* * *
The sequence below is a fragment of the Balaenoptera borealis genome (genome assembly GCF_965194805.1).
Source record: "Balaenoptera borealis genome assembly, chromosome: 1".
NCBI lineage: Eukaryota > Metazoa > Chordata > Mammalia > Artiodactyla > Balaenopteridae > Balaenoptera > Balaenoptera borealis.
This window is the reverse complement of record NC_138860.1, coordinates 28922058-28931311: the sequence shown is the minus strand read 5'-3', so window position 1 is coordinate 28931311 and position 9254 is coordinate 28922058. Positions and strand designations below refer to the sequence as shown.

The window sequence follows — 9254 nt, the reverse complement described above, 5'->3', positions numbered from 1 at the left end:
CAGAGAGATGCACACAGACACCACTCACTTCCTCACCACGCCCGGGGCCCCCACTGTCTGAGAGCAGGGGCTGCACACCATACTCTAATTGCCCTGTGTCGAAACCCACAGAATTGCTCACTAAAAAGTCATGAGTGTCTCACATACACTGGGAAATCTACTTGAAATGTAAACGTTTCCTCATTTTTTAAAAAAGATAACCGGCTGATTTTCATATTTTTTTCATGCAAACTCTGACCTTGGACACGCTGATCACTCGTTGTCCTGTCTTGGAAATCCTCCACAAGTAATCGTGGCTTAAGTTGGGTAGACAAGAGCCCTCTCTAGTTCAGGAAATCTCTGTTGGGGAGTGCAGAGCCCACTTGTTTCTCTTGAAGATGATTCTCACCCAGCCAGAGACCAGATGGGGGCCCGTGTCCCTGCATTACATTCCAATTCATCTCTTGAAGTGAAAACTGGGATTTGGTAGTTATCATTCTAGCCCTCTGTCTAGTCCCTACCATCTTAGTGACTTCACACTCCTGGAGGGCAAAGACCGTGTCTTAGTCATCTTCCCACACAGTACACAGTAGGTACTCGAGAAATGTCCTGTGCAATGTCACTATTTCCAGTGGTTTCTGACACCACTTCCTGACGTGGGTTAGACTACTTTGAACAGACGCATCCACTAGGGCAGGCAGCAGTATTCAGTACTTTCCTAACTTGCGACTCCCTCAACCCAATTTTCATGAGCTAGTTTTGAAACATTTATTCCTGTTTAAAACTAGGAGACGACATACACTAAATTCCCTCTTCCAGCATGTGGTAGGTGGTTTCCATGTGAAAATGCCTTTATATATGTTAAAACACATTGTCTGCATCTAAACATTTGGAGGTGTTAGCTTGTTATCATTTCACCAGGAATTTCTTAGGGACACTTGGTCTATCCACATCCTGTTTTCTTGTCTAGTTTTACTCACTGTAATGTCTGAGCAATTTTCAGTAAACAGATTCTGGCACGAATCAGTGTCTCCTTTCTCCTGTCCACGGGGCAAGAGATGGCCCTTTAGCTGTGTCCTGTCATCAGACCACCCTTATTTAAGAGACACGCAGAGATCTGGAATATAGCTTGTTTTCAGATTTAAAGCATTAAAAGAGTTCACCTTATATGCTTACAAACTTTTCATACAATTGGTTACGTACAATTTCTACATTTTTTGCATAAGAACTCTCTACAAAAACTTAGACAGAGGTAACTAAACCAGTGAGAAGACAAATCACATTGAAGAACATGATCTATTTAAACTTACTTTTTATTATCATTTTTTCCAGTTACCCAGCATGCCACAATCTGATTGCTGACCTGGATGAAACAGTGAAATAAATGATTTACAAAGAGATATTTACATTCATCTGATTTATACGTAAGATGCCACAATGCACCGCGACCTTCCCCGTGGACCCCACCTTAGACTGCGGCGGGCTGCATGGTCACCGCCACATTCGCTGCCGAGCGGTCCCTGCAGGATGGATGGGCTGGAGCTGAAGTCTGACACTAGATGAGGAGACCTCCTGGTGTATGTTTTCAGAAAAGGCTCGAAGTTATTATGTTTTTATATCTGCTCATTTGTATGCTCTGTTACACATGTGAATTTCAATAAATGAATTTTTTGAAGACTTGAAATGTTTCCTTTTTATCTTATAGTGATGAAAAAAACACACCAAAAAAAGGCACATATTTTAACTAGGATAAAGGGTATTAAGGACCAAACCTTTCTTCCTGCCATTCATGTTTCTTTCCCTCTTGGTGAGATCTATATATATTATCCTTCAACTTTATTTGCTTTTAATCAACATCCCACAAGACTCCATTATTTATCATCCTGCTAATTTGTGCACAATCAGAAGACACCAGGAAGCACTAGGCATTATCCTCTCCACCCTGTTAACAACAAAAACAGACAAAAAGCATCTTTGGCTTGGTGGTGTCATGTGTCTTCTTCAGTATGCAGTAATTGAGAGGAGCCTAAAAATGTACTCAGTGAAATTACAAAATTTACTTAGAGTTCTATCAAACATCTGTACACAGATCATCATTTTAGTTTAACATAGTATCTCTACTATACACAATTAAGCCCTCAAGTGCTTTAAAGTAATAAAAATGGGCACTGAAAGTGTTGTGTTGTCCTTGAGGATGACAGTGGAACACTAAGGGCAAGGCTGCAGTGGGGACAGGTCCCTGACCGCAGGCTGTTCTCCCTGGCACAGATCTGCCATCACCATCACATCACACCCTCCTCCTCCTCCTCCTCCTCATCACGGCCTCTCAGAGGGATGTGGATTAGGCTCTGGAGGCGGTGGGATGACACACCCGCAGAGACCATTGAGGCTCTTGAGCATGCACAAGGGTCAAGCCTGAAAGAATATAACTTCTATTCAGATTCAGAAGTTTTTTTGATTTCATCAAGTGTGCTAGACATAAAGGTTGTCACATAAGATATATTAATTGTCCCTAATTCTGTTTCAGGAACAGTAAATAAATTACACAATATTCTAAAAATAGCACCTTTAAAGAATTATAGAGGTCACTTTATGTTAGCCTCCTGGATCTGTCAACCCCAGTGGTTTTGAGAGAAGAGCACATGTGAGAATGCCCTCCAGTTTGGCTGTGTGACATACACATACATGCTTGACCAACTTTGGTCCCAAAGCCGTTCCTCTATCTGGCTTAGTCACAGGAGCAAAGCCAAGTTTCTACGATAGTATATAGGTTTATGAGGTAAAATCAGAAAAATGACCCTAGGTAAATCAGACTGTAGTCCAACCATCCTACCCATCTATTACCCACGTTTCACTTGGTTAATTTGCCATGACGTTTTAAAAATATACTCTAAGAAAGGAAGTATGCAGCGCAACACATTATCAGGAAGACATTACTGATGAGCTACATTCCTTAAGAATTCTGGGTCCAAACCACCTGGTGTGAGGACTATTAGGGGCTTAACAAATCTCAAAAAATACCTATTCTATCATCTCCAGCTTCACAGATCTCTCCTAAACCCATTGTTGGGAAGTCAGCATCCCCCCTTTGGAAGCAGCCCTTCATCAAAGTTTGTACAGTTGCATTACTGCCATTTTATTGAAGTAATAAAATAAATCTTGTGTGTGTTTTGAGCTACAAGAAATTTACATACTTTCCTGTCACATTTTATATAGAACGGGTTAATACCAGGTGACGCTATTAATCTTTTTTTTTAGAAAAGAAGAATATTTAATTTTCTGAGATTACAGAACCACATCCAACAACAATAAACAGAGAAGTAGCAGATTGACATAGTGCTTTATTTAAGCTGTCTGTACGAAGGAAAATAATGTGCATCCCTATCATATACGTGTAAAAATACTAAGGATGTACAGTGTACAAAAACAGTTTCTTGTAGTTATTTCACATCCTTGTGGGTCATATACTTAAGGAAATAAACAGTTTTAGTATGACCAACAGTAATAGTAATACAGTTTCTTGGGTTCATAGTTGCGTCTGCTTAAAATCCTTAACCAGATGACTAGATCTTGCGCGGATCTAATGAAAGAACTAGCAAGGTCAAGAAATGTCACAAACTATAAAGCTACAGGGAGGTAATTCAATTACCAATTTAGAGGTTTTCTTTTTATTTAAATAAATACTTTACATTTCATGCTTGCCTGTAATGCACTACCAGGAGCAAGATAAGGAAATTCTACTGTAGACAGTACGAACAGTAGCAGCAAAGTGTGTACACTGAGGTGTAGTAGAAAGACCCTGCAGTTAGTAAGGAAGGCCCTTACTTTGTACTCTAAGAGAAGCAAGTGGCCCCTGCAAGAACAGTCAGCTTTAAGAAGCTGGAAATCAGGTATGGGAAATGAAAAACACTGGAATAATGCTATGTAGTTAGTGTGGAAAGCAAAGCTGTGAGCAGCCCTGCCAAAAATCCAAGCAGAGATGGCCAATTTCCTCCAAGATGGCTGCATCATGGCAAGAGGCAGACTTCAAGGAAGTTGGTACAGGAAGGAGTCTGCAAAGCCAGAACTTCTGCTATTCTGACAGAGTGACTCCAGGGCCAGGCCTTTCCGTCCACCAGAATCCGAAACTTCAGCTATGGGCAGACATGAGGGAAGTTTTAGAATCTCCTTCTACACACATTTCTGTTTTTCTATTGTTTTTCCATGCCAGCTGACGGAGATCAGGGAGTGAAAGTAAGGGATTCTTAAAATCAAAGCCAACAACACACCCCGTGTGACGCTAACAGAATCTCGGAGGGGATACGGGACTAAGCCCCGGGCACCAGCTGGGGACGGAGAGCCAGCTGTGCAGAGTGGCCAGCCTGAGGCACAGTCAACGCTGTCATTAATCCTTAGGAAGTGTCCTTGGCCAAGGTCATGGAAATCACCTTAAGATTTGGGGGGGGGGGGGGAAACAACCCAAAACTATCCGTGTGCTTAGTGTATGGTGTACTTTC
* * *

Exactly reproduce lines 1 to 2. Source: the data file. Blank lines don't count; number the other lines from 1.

The sequence below is a fragment of the Balaenoptera borealis genome (genome assembly GCF_965194805.1).
Source record: "Balaenoptera borealis genome assembly, chromosome: 1".